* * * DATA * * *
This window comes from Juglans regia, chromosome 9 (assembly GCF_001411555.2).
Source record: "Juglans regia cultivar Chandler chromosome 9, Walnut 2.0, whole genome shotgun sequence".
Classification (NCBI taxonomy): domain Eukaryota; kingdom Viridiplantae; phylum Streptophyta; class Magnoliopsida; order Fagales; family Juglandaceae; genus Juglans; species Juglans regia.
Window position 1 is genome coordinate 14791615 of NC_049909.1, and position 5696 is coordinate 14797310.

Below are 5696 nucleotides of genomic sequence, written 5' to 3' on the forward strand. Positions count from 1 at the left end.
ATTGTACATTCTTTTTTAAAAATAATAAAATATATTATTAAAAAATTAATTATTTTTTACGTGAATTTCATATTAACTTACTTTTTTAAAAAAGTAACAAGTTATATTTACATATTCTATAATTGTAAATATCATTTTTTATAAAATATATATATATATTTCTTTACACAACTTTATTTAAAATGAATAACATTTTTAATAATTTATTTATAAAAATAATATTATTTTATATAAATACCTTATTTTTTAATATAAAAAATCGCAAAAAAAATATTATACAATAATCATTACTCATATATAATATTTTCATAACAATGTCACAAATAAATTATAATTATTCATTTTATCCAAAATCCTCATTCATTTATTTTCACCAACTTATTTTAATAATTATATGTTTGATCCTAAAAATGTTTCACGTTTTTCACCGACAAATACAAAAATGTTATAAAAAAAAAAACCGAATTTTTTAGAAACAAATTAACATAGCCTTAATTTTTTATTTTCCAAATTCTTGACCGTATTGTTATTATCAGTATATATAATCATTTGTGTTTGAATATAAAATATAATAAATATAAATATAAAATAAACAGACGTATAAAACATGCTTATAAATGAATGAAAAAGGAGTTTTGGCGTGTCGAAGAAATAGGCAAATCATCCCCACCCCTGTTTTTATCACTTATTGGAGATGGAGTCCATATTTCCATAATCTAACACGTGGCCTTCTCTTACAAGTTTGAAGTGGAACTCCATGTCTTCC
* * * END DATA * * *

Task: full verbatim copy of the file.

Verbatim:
This window comes from Juglans regia, chromosome 9 (assembly GCF_001411555.2).
Source record: "Juglans regia cultivar Chandler chromosome 9, Walnut 2.0, whole genome shotgun sequence".
Classification (NCBI taxonomy): domain Eukaryota; kingdom Viridiplantae; phylum Streptophyta; class Magnoliopsida; order Fagales; family Juglandaceae; genus Juglans; species Juglans regia.
Window position 1 is genome coordinate 14791615 of NC_049909.1, and position 5696 is coordinate 14797310.

Below are 5696 nucleotides of genomic sequence, written 5' to 3' on the forward strand. Positions count from 1 at the left end.
ATTGTACATTCTTTTTTAAAAATAATAAAATATATTATTAAAAAATTAATTATTTTTTACGTGAATTTCATATTAACTTACTTTTTTAAAAAAGTAACAAGTTATATTTACATATTCTATAATTGTAAATATCATTTTTTATAAAATATATATATATATTTCTTTACACAACTTTATTTAAAATGAATAACATTTTTAATAATTTATTTATAAAAATAATATTATTTTATATAAATACCTTATTTTTTAATATAAAAAATCGCAAAAAAAATATTATACAATAATCATTACTCATATATAATATTTTCATAACAATGTCACAAATAAATTATAATTATTCATTTTATCCAAAATCCTCATTCATTTATTTTCACCAACTTATTTTAATAATTATATGTTTGATCCTAAAAATGTTTCACGTTTTTCACCGACAAATACAAAAATGTTATAAAAAAAAAAACCGAATTTTTTAGAAACAAATTAACATAGCCTTAATTTTTTATTTTCCAAATTCTTGACCGTATTGTTATTATCAGTATATATAATCATTTGTGTTTGAATATAAAATATAATAAATATAAATATAAAATAAACAGACGTATAAAACATGCTTATAAATGAATGAAAAAGGAGTTTTGGCGTGTCGAAGAAATAGGCAAATCATCCCCACCCCTGTTTTTATCACTTATTGGAGATGGAGTCCATATTTCCATAATCTAACACGTGGCCTTCTCTTACAAGTTTGAAGTGGAACTCCATGTCTTCC